Farris Automated Systems makes one-of-a-kind custom machines. The company’s latest creation assembles a mission critical component that goes into your seat belt. It’s the part that makes sure that you don’t die when you hit the brakes.
Farris got its start 14 years ago in owner and chief engineer Mark Johansen's basement. You know why? Because he didn't have a garage. Now, the custom machine builder is headquartered at a shop in Wales, WI, where his team designed and manufactured the company's latest custom creation, the CS Sensor Assembly.
In just 35 weeks, the team of mechanical and electrical engineers and programmers went from a little more than a napkin sketch to a machine that is going to run nearly 12 million parts per year for a plastic molding company.
The machine assembles a part that fits into your seat belt housing. When you hit the breaks in your car, a ball bearing trips the lever which locks your seat belt. The plastic molding company came to Farris because it needed a machine that not only snapped these levers into the housings, but also quality tested every part -- and all of this had to happen in 1.2 seconds.
A lot can happen in 1.2 seconds. First, the levers and housings are fed through a feeder bowl and into the assembly where machine vision cameras verify the parts’ dimensions. Faulty parts are rejected, and good parts are placed into the housing. Once the lever has been placed into the housing, a valve shoots a short blast of air to perform a binding test – basically, it pops the lever up, and a laser sensor reads how long it takes it to fall. Passing parts are grabbed by a gripper and unloaded, and parts that fail are dropped down a chute.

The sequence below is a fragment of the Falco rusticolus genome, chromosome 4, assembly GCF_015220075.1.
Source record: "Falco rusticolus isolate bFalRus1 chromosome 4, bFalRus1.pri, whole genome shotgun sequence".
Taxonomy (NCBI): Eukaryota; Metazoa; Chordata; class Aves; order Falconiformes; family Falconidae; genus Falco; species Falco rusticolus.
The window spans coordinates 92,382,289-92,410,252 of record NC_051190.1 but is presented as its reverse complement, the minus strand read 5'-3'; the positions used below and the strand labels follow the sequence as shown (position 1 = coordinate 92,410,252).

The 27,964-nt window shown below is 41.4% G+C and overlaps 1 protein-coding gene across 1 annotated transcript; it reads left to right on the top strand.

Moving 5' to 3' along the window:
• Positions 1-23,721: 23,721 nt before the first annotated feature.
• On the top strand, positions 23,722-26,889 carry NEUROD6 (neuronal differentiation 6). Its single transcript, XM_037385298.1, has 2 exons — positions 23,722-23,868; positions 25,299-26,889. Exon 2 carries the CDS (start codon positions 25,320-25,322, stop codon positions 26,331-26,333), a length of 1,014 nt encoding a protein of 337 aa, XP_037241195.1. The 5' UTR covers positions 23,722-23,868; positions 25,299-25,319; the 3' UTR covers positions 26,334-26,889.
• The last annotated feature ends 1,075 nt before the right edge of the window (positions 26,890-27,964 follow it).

In order to hit that 1.2 second mark, the machine has to be perfectly orchestrated, employing eight different cameras, a robot, nine valves, a couple of grippers and 16 axes of motion among a host of other components. Farris machined nearly every part of the CS Sensor Assembly on its in-house CNC mills and lathes, including the primary fixture that they call "the nest." The nest is a big part of what makes this machine special, because it can hold five different housings. Depending on the seat belt, the housings are slightly different, sometimes as little as a three-degree difference. On old machines, the plastics company would have to shut it down, and change the setup to accommodate for the new part. The process took eight hours.
The new CS Sensor Assembly reads the floral pattern on the bottom of the housing. This tells the robot where to place it in the nest. Because the nest can accommodate every housing, part changeovers are now little more than filling the housing hopper with a new part. The rest is pretty much automated, taking an eight-hour process, and making it happen in ten minutes.
This is IEN Now with David Mantey.